It's half time in Germany's football season. With 153 Bundesliga matches played, who deserves a pat on the back or even a slap on the chops over Christmas? DW's Mark Hallam shares his list of the naughty, and the nice.
The Good, the Bad and the Undecided –This "team" of storylines half-way through the season will seek to single out five of the best, five of the flops and one Bundesliga riddle where the jury's not just "out," but holding its baffled heads in despairing hands.
Let's start at the top of Jolly Saint Nick's "Nice" list - because there's really only one place to begin.
*Insert your Bayern Munich favorite here*
Take your pick, there's no lack of choice. Maybe you've enjoyed the rejuvenated Franck Ribery terrorizing right backs across Germany, or Thomas Müller's nine goals and nine assists in 16 games. No? Then perhaps it's summer signing Dante or the league's most accurate passer, Holger Badstuber, who caught your eye? Let's not forget the ever-present Philipp Lahm, or lively new boy Xherdan Shaqiri.
There's more than one reason why Bayern has a nine-point league lead, with 44 goals scored and 7 conceded in the first half of the season. Coach Jupp Heynckes deserves a hefty pat on the back for making all this happen - but given the expectations at Bayern, he's probably just under pressure to map out a route to Wembley for the Champions League final. It's tough at the top.
It was hard to see what Hamburg gained when they signed Rene Adler. Jaroslav Drobny was no slouch between the sticks and Adler's career was in tatters after over a year nursing a knee injury.
A few months later, Adler has just won 76 percent of the vote in a Hamburger Morgenpost poll (with more than 30,000 participants) seeking HSV's player of the season to date. German football magazine Kicker assigns Adler an average rating of 2.2 (think of that as a "B+" if you're not up on European grading) for the season; second-best in all the Bundesliga.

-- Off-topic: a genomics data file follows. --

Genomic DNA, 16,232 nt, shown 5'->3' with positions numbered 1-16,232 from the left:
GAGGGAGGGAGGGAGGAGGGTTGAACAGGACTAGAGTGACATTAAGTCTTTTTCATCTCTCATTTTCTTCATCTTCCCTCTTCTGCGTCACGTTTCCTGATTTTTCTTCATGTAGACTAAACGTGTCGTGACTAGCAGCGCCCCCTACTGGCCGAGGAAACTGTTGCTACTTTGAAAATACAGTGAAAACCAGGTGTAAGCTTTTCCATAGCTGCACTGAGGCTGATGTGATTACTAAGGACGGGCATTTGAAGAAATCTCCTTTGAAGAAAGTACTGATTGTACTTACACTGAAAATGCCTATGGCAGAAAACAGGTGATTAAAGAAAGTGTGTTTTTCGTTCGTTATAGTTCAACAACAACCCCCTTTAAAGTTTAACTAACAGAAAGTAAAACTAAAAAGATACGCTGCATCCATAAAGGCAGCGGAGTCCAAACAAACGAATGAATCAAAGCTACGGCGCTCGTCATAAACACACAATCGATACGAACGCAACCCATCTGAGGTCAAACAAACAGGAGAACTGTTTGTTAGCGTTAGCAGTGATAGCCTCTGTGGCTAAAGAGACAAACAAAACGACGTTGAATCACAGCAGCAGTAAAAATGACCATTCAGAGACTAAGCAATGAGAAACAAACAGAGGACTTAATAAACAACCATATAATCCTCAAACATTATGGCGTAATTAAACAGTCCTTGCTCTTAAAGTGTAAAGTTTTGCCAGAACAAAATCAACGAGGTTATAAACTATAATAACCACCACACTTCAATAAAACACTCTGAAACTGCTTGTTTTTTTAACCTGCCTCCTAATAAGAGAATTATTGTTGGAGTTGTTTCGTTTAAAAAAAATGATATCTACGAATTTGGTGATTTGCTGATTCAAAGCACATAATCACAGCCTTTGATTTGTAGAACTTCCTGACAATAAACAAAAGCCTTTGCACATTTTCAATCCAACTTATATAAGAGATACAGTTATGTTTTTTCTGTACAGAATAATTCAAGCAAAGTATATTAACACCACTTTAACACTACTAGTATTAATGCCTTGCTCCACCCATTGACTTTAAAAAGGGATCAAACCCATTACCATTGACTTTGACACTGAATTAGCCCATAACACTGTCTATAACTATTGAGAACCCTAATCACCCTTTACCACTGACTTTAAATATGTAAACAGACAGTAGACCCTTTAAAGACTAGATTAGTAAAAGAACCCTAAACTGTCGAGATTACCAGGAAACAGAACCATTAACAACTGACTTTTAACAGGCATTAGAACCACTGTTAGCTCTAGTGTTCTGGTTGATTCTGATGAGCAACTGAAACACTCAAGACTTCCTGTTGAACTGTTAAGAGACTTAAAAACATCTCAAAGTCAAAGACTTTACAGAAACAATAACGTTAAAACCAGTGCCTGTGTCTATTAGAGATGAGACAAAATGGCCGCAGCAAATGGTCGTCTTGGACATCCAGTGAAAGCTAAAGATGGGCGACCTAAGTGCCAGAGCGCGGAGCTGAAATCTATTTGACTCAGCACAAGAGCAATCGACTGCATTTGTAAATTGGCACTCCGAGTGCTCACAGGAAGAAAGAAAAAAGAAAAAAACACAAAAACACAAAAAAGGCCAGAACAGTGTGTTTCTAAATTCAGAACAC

When do we start calling for national team keeper Manuel Neuer's head? His Germany job once looked destined for Adler anyway.
"Maiburg," or is that "Freinz"?
Sorry, there's just not time to talk about both Mainz and Freiburg. But spare at least a thought for the fifth- and sixth-placed teams in the Bundesliga.
Under passionate coaches Thomas Tuchel and Christian Streich, both these southern sides are punching well above their weight.
Daniel Caligiuri, Cedric Makiadi and Max Kruse have all stood out for Freiburg; while Adam Szalai and Nicolai Müller, along with Daniel's brother Marco Caligiuri have done a lot of the heavy lifting for Mainz.
The two sides deserve to be mentioned in the same breath as they will meet in the German Cup quarterfinals in February - their trumped-up European dreams live on two fronts, for now.
All those Arangoools
The Venezuelan captain and Borussia Mönchengladbach left-winger, Juan Arango, may yet turn Germany's "Goal of the Season" shortlist into a one-man highlight reel.
Maybe you like a a first-time shot from 44 meters out on the left touchline looping lazily into the net, or a curling near-post free-kick in stoppage time to win the game? Arango's left boot has provided those and more for your viewing pleasure in the past four months.
It's hard to single out individuals with newly-promoted, fourth-placed Frankfurt.
First-choice midfielders Pirim Schwegler, Sebastian Rode, Alex Meier, Stefan Aigner and Takashi Inui form a unit so solid that Frankfurt don't need a strike force. And that's just as well, because they lack one: 27 of Frankfurt's 33 goals have come from midfield, 11 of them from big Alex Meier alone.